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60 million Americans are infected with toxoplasmosis annually, an infection caused by the parasite, Toxoplasma gondii. Toxoplasmosis is actually one of the most common infections caused by a parasite in the world. The majority of victims of toxoplasmosis never develop any symptoms as the body’s healthy immune system can often ward off the infection before it causes any signs of inhabitation. However, children, people with serious diseases, and patients infected with the HIV virus can be seriously compromised by the toxoplasmosis infection.


For those who develop symptoms, most patients experience fatigue, fever, body aches, swollen lymph nodes, and sometimes a sore throat. In many cases the symptoms are mild and disappear after a few days. Patients receiving chemotherapy, living with HIV or AIDS, and those who are otherwise jeopardized due to an unhealthy immune system are likely to experience more serious symptoms such as confusion, loss of coordination, headaches, seizures, severe inflammation of the retinas, and lung problems which mimic tuberculosis or other serious lung diseases.

Babies can be born to mothers who have had toxoplasmosis during pregnancy but never developed any symptoms. Newborns born with toxoplasmosis may experience symptoms such as an unusually large head from the accumulation of fluid, jaundice, severe eye infections, an enlarged liver, or an enlarged spleen. In some cases, babies don’t develop any symptoms until they have grown into their 20s or 30s, and then may experience symptoms such as hearing loss or significant hearing impairment, eye infections that may lead to blindness or visual impairment, and mental retardation.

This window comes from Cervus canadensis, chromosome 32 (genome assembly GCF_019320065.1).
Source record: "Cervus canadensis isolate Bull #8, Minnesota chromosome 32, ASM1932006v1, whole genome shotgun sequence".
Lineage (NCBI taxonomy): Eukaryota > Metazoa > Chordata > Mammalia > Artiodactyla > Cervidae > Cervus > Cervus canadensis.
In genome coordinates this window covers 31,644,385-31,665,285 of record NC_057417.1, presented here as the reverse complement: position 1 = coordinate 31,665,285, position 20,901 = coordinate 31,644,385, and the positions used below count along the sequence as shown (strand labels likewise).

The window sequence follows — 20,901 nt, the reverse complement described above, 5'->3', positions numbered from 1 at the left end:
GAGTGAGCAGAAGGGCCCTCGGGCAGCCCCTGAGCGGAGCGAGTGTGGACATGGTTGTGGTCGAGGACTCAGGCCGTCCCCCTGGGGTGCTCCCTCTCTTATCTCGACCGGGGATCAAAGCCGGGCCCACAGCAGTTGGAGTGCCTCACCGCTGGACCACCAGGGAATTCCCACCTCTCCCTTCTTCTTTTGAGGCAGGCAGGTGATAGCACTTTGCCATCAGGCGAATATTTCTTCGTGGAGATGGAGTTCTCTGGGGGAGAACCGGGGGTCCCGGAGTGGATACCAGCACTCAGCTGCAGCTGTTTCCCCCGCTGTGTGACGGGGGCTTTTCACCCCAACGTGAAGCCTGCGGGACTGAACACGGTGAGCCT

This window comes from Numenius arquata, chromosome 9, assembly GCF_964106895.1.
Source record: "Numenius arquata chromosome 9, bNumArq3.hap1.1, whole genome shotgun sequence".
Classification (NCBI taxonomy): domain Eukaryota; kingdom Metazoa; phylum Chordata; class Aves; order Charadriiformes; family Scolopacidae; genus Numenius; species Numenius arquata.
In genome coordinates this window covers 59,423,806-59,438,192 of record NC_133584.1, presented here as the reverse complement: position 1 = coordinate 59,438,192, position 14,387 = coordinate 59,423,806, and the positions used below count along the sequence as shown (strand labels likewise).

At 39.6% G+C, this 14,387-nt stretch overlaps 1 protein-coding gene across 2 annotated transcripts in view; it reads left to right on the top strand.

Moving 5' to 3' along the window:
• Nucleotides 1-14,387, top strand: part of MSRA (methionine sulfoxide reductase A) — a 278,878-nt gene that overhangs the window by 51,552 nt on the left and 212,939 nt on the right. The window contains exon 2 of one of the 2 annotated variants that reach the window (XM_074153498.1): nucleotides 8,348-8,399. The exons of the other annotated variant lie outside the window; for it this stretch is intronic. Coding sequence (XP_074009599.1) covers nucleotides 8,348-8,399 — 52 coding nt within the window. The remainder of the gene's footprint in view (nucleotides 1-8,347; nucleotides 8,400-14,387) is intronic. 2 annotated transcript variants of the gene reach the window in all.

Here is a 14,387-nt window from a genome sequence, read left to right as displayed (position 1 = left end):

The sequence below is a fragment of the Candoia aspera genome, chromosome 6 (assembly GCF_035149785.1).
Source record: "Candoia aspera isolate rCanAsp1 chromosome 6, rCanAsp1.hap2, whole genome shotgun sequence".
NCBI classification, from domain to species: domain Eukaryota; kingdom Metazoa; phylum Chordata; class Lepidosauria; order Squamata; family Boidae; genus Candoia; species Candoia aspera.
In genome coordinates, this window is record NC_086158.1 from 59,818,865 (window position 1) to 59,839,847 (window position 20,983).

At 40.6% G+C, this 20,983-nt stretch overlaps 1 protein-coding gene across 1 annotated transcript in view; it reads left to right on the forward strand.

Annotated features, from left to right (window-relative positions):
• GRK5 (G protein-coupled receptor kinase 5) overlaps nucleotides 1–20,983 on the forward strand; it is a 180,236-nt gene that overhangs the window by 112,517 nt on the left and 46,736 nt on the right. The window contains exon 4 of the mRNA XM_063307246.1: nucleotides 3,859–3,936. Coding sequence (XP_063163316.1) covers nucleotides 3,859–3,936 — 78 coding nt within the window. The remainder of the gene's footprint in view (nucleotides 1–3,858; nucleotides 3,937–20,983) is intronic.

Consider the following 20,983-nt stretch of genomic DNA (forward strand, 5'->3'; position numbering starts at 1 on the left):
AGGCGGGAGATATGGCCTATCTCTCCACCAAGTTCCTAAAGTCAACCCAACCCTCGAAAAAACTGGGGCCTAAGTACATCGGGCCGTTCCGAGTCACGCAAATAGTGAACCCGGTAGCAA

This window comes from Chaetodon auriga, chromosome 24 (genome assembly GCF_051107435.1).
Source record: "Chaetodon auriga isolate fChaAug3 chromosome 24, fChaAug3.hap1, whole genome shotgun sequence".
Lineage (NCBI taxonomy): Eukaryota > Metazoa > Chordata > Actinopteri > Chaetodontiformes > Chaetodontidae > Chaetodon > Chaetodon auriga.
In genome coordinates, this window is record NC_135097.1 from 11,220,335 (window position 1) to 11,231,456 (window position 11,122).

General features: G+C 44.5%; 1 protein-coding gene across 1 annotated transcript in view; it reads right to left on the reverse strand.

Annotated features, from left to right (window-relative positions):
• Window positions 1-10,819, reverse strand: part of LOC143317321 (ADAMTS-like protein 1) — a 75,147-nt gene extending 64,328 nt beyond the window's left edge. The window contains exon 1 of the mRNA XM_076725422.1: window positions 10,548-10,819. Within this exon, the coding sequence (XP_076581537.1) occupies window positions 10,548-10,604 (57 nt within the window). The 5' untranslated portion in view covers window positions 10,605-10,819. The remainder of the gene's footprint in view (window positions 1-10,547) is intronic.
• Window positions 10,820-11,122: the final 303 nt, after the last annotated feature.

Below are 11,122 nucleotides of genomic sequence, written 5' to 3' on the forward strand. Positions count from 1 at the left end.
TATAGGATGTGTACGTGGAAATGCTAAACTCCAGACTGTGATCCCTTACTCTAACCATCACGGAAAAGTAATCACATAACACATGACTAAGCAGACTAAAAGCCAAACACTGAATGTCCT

Image: Toxoplasmosis


A single cell parasite known as Toxoplasma gondii is the sole cause of the infection toxoplasmosis. Toxoplasmosis is not contagious, although it can be spread through a series of events which can unfold. Cats often eat infected prey, such as birds, and then carry the Toxoplasma gondii in their system, excreting out larvae in the first few days. When another animal eats contaminated grass or plant life and is then eaten by another predator, the cycle continues until eventually those with a weakened immunity are not able to fight off the infection. Humans can contract toxoplasmosis through contact with infected cat feces, eating infected meats, using utensils that have been exposed to infected meats, drinking contaminated water, eating contaminated and unwashed fruits and vegetables, and receiving an infected organ through transplant or receiving infected blood through transfusion.


Risk factors for serious consequences related to toxoplasmosis include pregnancy, living with HIV or AIDS, having a compromised immune system for any reason, undergoing radiation or chemotherapy treatments, or the use of steroids or immunosuppressant drugs.


For most patients, there is no threat of complications related to toxoplasmosis. For patients with other medical conditions or an immune system that is significantly compromised may experience life threatening complications, including the brain infection encephalitis. Other serious complications include life threatening seizures, eye infections that lead to blindness, and hearing loss mental retardation, and blindness in children with congenital toxoplasmosis.


Most patients require no treatment when infected with toxoplasmosis. For those who require treatment, the treatment options may vary depending on the severity of the infection. Treatment options include antimalarial medications as well as antibiotics. Patients with HIV or AIDS endure similar treatments with more potent medications as well as a supplemental factor with folic acid.


Spiramycin is an antibiotic commonly used safely in pregnant women in Europe who are attempting to prevent the spread of toxoplasmosis to their child. The United States has not yet approved this antibiotic yet and it is considered an experimental medication. However, it has been used with great success throughout European countries to prevent the spread of toxoplasmosis from mother to unborn child.
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Medication commonly used for these disease:

drugs Toxoplasmosis drugs